When the title of a show is simply the artist’s surname it sends a message. If you don’t know who Streeton is, well… you should. It’s like saying “Picasso”, rather than “Pablo Picasso” or “Rembrandt” rather than “Rembrandt van Rijn”. The unattended surname signifies greatness. It’s a warning you’ll miss out on an essential Australian cultural experience if you don’t see this show.
This is flattering for Sir Arthur Streeton (1867-1943), who was indisputably one of Australia’s greatest artists but a patchy performer over the long term. At his best, nobody beats Streeton when it comes to painting a sun-drenched Australian landscape. At worst, he was a facile performer who tailored his output to whatever the market and fashion dictated.
In organising a major retrospective it’s the curator’s duty to present the artist in the best possible light, and Wayne Tunnicliffe, the Art Gallery of New South Wales’s Head of Australian Art, has given his man every chance to shine. This show makes the previous Streeton retrospective of 1996 look woefully perfunctory, being bigger and better in every way, accompanied by a brick of a catalogue packed with brief, informative essays. The only stumbling block may be Tunnicliffe’s taste for in-yer-face wall colours, which are not always sympathetic to the work.
My ideas about Streeton were not changed in any fundamental way by this display but they were refined and fleshed out. One of the pleasures of seeing a large body of work by an important artist is that it helps balance claims for immortality against their human failings.
The young Streeton was prodigiously talented. Although he was never known as a painter of the human figure a couple of student drawings from the nude model reveal the quality of his draughtsmanship. It was, however, Streeton’s landscapes that made his early reputation, especially those masterpieces such as Fire’s On(1891) and Cremorne Pastoral (1895).
Unusually for a time when institutions favoured established artists over newcomers, the then National Art Gallery of NSW, acquired Streeton’s Still glides the stream and shall forever glide (1890), when he was only 22-years-old.
This painting still holds up well today, but not so well as The purple noon’s transparent might (1896) which was acquired hastily by the National Gallery of Victoria when it became known the young tyro was off to London where it was confidently predicted he would blitz the British art world. The purple noon’ – possibly the most extravagantly praised picture in Australian art history – has been restored for this show by Michael Varcoe-Cocks, and looks resplendent.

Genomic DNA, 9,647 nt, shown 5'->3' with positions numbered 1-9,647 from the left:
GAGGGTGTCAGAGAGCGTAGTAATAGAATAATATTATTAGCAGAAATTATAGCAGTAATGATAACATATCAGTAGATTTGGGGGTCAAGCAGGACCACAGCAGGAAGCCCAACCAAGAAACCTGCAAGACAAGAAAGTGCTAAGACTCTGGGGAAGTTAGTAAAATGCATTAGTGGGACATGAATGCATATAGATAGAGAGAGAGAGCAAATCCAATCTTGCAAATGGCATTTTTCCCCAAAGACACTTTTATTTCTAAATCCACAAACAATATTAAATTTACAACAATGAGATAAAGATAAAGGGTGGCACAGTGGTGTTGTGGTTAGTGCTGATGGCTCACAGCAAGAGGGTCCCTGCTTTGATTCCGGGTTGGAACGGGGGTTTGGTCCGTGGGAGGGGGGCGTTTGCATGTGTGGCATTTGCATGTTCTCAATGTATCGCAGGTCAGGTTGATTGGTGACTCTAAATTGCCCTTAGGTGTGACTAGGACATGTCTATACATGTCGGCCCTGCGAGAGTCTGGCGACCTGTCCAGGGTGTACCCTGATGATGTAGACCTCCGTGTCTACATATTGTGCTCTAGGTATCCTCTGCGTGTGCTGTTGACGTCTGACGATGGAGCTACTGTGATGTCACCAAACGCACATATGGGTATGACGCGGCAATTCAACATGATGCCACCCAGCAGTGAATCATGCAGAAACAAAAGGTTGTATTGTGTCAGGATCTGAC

It was at this point that Streeton’s brilliant career hit its first major obstacle when his anticipated success in London didn’t eventuate. While en route to Europe he whipped off a series of sparkling, small works in Cairo, but would find the dim, grey tones of England to be a challenge. The rest of Streeton’s career was heavily affected by how he met that challenge – chiefly by adjusting his style to match British expectations.
After the move to London in 1897 Streeton was never the same artist, although he would grow wealthy and famous. When he returned to Australia, first for a whirlwind visit and fundraiser in 1906-07, and then permanently after the First World War, his palette was more subdued, his brushwork less flamboyant. His brash self-confidence had been tempered by calculation.
In later life Streeton became a patrician figure revered by the art establishment and despised by the rising modernists of Sidney Nolan’s generation, who saw him as a blight on the progress of art. The truth was probably somewhere in-between. Streeton was never as reactionary as his most fervent supporters, and his landscapes were far superior to those of most other Australian artists. His stiffest competition was with his younger self. Looking at those dry, restrained works of the 1930s alongside the pictures of the 1890s, it was clear how much dynamism had been lost.
As every age refashions the heroes of the past according to its own preoccupations, nowadays there is a renewed focus on Streeton’s last works which signal his distaste for land-clearing and forestry. The elderly Streeton was a conservationist who hated to see ancient trees cut down in the name of quick profits.
Today we can praise Streeton for his environmentalist tendencies, overlook the nationalistic gloss that was routinely applied to his work, and wonder about an opportunistic streak in his personality that often put remuneration ahead of inspiration. But it still begs the question: “Was he a great painter?” Alongside the Rembrandts and Picassos his claims are shaky, but in an Australian context he is a master. One might see this show as a textbook study in what it means to be a local legend.
Art Gallery of NSW, 7 November, 2020 – 14 February, 2021
Published in the Sydney Morning Herald, 6 November, 2020